There are several moments in Bloom’s past that could account for that toughnessand that could also be set to maudlin violin music. He was a good athlete as a boy, the captain of his soccer and field-hockey teams, an avid rugby player, a vocal teammate who would mercilessly rib his fellow players. He is dyslexicwhen describing the condition he spreads his arms wide and says here are words, here are images and sounds and names, and then he makes a small circle with his hands inside that imaginary map and says he can see only “that much” at a timeso “school was a challenge, put it that way.” At the age of 13, he learned that his dad, anti-apartheid lawyer and activist Harry Bloom, was not his biological father. His actual father was a friend of the family named Colin Stone. “Think about that,” he says. “Think about finding out when you’re 13 that your dad is not your dad. It’s like, okay, take it on the chin and keep going. No choice, really.”
And then there’s the much-retold tale of Bloom’s three-story fall from a window when he was 21. He broke his back and was told by doctors that he might never walk again. “For four days I was thinking this was it, that I would be living my life in a wheelchair, and then I thought, no, and I knew I would walk. I just knew.” Twelve days later, he walked on his own, astonishing his physicians and therapists. He still has a scar, a long, uneven groove down his back.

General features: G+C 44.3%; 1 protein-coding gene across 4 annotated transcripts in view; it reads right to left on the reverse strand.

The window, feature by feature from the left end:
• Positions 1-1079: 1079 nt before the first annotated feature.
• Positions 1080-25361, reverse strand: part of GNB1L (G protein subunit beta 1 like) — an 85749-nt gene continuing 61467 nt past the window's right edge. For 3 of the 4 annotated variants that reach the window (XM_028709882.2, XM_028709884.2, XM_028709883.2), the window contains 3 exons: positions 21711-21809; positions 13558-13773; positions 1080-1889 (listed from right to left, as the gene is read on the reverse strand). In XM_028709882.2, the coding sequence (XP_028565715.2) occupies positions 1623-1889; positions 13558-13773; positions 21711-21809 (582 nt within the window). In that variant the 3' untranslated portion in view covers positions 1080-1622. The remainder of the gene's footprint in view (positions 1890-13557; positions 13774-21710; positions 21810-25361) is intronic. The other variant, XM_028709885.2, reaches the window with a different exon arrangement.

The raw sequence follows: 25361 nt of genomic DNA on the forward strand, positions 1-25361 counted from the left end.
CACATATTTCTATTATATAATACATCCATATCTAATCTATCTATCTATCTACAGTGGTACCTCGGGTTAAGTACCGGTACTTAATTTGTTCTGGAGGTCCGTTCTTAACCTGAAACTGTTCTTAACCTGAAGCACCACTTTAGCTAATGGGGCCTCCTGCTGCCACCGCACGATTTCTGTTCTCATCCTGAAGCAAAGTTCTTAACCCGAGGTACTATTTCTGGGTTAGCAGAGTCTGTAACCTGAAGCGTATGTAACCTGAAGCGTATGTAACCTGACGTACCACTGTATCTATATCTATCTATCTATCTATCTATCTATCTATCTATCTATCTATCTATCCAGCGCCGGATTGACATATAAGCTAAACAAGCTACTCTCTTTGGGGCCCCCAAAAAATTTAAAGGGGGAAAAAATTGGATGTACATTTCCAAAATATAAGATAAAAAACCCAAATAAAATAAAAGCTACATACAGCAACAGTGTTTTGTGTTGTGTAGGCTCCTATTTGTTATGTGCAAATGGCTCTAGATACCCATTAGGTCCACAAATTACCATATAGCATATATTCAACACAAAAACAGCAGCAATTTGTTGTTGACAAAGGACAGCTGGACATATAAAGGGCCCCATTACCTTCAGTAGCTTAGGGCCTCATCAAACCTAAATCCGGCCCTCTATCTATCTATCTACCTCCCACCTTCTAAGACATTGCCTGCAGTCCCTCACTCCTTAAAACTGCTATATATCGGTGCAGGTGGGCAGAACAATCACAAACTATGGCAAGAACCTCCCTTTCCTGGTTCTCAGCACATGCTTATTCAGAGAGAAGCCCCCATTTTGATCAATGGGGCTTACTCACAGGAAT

It’s almost as if the adolescent Bloom was in training to become a big-screen hero. “Take it on the chin and keep moving,” he repeats. “Use it. Use it for fuel.”
His back, he says, is his internal speedometer; it tells him when he needs to slow down. Because of lingering pain from the fall, he has a half-dozen stretches, twists, bends, and swivels that he does to loosen up. There’s the one where he holds on to two chairs and lowers himself between them, bouncing on his toes. Another where he holds his arms over his head like a diver and then wiggles from side to side. A third where he extends his arms clasped behind his back and thrusts his chest out. He’s doing that last one on the balcony when the buzzer rings. A room-service waiter has brought a steak salad and another pack of cigarettes. Bloom signs the bill, sits down at a glass-topped table, and starts to slice the beef and push the vegetables onto a fork. He chews methodically and quietly, with his mouth closed. After each bite, he dabs at the corners of his mouth with a napkin and takes a sip of water.
He lights a cigarette, looks at me, and sighs.
“I suppose now you’re going to ask me who I’m dating?”